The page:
If not for The Salvation Army, Ricky Gustafson would have been back on drugs the same day he was released from treatment in April 2015.
“I know I would have gotten high right away,” admitted Gustafson, a 51-year-old U.S. Army veteran.
He had just finished inpatient treatment at the VA Medical Center in St. Cloud, Minn. Forty-five days earlier, he’d arrived there “ready to put a bullet in my head” after a lifetime of drug and alcohol abuse.
Knowing that Gustafson had no friends or family to support him after treatment, a VA counselor suggested that he call the The Salvation Army and ask about temporary housing. The facility includes a 69-bed shelter, with several rooms reserved specifically for veterans.
Gustafson called and discovered a Salvation Army program that would provide him with up to two years of onsite housing, three hot meals a day, and unlimited access to Salvation Army caseworkers.
“The program saved my life,” Gustafson said. “Really, it did. Without a place to live, I would have gone right back to staying with my friends and getting high. This place turned me into a different person.”
Good and bad memories
Gustafson was somewhat familiar with The Salvation Army; he grew up attending a Salvation Army church in Wrangell, Alaska, with his adoptive parents and siblings.
“We went there three or four times a week,” Gustafson recalled. “It instilled good values in me. For the rest of my life, I could tell when God was speaking to me, even when I was doing bad things.”
His troubles started at around age 15, when his mom and dad split up. His mom took Gustafson and his two younger siblings with her to Arizona. Gustafson soon dropped out of high school and would spend the next several years bouncing between Arizona and Minnesota, where he had family in St. Paul.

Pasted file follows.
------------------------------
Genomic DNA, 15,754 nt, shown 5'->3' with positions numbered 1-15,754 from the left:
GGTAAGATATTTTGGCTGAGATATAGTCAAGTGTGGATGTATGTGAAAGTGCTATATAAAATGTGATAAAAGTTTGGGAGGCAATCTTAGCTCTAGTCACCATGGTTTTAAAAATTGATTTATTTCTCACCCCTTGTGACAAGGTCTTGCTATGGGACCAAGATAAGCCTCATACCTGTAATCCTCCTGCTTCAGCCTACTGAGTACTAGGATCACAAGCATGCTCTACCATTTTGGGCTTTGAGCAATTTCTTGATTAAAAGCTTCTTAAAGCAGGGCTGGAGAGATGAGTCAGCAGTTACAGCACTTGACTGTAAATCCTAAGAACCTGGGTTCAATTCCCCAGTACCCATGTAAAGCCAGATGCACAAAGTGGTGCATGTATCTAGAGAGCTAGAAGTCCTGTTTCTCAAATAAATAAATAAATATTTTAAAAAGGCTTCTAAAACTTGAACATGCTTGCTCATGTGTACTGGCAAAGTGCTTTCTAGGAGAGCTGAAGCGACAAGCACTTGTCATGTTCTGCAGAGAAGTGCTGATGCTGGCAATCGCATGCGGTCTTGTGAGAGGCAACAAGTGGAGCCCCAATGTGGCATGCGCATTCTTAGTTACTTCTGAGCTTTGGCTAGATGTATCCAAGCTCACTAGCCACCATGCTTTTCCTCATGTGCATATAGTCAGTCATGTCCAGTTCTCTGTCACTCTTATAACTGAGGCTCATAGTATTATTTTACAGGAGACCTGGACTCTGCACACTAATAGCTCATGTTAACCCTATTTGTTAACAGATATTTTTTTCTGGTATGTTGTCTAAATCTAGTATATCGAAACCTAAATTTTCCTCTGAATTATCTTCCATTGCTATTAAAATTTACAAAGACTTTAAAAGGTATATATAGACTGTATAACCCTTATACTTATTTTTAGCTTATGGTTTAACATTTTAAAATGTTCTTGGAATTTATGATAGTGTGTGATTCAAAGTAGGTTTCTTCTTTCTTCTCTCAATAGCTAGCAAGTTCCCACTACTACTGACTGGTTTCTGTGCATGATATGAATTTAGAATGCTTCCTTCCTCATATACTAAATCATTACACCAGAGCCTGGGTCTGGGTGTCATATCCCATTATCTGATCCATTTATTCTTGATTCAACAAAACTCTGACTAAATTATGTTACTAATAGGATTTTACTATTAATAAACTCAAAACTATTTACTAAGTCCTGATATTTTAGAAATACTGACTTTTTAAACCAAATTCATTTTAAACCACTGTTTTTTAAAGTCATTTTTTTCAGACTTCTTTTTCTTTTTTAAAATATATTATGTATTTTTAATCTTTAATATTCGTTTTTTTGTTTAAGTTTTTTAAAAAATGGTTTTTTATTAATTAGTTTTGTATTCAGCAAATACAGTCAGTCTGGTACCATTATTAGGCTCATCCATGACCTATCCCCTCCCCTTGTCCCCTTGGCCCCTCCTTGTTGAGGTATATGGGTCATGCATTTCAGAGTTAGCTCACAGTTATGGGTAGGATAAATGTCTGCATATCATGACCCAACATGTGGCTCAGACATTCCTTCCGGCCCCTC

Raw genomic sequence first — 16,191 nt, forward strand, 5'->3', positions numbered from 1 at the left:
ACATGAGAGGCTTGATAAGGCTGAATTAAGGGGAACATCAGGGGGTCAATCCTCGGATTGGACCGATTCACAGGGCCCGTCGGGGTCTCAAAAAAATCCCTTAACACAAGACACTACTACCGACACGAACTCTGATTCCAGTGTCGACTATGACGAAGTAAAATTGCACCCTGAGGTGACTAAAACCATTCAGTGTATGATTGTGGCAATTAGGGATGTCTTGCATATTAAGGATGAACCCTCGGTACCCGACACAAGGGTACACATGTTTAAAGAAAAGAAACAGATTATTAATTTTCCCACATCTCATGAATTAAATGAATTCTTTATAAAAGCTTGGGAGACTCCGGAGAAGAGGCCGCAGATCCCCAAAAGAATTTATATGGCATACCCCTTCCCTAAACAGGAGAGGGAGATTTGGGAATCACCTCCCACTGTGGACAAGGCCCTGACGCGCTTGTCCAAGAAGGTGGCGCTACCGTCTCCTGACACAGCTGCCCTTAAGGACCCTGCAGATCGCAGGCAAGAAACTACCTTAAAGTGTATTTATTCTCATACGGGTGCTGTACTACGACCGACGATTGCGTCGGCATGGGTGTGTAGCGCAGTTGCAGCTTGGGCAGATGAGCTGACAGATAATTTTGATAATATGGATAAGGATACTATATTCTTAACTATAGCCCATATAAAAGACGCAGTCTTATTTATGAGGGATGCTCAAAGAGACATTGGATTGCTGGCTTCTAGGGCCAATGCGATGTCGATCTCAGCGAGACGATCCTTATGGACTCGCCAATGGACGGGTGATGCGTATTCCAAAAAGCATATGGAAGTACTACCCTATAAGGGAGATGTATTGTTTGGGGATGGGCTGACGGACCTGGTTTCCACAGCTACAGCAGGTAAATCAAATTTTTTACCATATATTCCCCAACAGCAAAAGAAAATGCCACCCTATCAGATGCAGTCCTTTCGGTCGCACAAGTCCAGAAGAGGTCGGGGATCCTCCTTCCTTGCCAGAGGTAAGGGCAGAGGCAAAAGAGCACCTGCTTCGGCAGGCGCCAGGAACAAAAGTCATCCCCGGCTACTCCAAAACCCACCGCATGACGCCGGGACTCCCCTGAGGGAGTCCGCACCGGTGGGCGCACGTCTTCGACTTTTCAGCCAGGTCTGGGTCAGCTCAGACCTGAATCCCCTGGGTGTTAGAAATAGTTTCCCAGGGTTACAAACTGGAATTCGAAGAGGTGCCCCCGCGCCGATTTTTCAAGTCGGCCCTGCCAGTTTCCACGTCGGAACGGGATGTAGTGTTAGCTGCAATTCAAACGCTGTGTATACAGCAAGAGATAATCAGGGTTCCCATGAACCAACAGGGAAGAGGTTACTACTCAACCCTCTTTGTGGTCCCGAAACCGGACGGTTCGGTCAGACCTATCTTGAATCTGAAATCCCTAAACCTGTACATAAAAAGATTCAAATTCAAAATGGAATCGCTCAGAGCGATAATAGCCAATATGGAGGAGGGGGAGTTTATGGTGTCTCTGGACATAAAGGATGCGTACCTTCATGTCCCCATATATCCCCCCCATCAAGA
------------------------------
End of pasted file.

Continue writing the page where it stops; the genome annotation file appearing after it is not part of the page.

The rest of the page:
“That time in my life was my first introduction to sex, drugs and rock ‘n roll,” he said. “It created problems.”
At age 18, he obtained his GED and enlisted in the U.S. Army, serving as an infantryman for four years. He would spend the rest of his life in Minnesota working jobs in road construction and building maintenance, using drugs and alcohol incessantly. He was married twice, and both of his wives died – one from a drug overdose, the other from suicide.
“My whole life, I felt totally lost,” Gustafson said.
Gustafson wound up staying at the St. Cloud Salvation Army for one year. In that time, he became a different person by humbling himself before God.
“I told God that I surrendered,” he said. “I told Him I would be whatever He wanted me to be. I’ve tried to have that attitude every day since.”
He began living on his own in March 2016 after securing local jobs in property maintenance and building restoration.
Then, after several months of working both jobs, he quit the latter to work for the St. Cloud Salvation Army. He continues to work there five nights a week, 4 p.m. to midnight, doing everything from cooking dinners, to light maintenance, to administering breathalyzers to shelter guests.
“I took a pay-cut to work here, and I was proud to do it,” Gustafson said. “My life isn’t about money anymore. I’m 51 years old, and I am finally beginning to understand who God made me to be.”
When Gustafson isn’t working, he attends AA meetings six days a week, including twice a day on Fridays and Saturdays.
He often reflects on how The Salvation Army supported him both as a child and as an adult.
“After all this time, I’m right back here at The Salvation Army,” Gustafson said. “That blows me away.”